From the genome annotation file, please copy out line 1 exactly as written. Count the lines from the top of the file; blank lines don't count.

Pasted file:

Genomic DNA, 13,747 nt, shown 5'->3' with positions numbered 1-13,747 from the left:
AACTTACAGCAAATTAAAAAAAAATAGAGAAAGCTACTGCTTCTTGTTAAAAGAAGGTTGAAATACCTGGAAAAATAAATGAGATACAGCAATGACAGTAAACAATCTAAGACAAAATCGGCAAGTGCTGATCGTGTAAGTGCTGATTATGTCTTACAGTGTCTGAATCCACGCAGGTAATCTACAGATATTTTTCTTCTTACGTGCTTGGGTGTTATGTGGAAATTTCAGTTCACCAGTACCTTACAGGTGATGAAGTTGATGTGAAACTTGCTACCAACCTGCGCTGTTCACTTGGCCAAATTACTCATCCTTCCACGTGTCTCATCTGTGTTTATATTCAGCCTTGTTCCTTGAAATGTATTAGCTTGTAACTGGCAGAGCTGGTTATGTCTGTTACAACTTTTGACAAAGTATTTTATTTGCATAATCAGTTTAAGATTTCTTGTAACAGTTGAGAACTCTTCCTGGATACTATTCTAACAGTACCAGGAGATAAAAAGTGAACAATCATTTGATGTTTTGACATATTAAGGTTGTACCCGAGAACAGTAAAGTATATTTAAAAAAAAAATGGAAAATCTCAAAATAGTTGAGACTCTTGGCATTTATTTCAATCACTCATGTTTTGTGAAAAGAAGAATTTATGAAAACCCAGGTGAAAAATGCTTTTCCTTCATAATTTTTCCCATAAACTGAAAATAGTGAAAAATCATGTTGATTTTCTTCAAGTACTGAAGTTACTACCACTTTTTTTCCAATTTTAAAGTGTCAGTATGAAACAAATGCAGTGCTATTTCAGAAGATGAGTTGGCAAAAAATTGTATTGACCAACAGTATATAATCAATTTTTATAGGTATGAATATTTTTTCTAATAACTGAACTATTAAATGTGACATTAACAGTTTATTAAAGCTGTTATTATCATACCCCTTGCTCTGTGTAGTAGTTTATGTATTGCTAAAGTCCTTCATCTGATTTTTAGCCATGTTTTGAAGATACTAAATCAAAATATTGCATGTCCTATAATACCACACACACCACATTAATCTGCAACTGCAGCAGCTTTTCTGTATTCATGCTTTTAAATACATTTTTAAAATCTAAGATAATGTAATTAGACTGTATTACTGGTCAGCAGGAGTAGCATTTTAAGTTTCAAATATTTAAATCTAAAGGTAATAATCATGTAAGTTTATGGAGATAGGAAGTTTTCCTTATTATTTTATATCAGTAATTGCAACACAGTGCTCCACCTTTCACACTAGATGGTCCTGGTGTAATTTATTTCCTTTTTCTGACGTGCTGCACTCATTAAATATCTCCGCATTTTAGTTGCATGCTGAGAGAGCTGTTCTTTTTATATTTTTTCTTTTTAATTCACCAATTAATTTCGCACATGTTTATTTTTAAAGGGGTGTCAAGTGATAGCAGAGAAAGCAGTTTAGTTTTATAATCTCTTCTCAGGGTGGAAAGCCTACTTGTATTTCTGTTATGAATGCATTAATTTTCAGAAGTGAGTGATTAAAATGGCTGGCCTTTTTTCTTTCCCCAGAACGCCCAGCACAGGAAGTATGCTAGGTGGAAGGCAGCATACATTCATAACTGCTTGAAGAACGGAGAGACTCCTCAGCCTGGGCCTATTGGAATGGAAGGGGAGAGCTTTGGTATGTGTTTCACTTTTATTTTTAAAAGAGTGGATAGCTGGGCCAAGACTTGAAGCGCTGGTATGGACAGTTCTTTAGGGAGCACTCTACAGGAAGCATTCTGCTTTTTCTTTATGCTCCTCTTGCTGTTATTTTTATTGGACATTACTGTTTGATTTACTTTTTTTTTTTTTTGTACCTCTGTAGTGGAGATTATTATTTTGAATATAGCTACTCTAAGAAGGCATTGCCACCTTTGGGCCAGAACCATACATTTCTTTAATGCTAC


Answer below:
Genomic DNA, 13,747 nt, shown 5'->3' with positions numbered 1-13,747 from the left: